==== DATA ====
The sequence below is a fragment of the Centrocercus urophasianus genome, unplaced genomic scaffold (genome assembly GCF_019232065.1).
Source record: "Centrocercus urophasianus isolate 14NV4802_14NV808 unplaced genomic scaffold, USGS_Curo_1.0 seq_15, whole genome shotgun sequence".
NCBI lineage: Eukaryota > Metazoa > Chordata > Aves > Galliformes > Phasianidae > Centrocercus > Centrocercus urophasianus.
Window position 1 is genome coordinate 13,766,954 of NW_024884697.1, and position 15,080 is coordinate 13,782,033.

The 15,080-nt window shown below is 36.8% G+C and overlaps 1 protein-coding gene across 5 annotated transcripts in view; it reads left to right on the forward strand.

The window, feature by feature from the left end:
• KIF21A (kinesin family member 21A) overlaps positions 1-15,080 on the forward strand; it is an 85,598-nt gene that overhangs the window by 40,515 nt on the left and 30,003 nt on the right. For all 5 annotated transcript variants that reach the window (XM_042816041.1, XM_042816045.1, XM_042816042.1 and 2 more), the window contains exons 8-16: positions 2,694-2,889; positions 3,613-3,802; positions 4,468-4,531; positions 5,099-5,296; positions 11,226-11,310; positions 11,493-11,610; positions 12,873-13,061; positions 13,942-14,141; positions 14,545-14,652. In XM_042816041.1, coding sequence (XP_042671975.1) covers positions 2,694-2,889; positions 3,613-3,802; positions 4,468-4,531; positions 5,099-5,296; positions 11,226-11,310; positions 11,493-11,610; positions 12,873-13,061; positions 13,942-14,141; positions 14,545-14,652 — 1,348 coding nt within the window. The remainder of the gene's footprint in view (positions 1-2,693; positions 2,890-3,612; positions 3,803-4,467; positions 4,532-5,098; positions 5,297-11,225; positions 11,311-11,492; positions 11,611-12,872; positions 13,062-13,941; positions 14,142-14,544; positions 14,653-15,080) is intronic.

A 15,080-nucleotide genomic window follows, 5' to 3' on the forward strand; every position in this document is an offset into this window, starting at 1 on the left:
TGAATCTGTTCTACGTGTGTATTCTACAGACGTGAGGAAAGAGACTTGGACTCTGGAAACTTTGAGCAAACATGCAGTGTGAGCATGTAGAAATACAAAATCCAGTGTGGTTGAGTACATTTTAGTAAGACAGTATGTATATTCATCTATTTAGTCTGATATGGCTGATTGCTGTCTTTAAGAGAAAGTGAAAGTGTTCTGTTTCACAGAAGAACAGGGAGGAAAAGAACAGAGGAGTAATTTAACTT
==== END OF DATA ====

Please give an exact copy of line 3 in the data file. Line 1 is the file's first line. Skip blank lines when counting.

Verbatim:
NCBI lineage: Eukaryota > Metazoa > Chordata > Aves > Galliformes > Phasianidae > Centrocercus > Centrocercus urophasianus.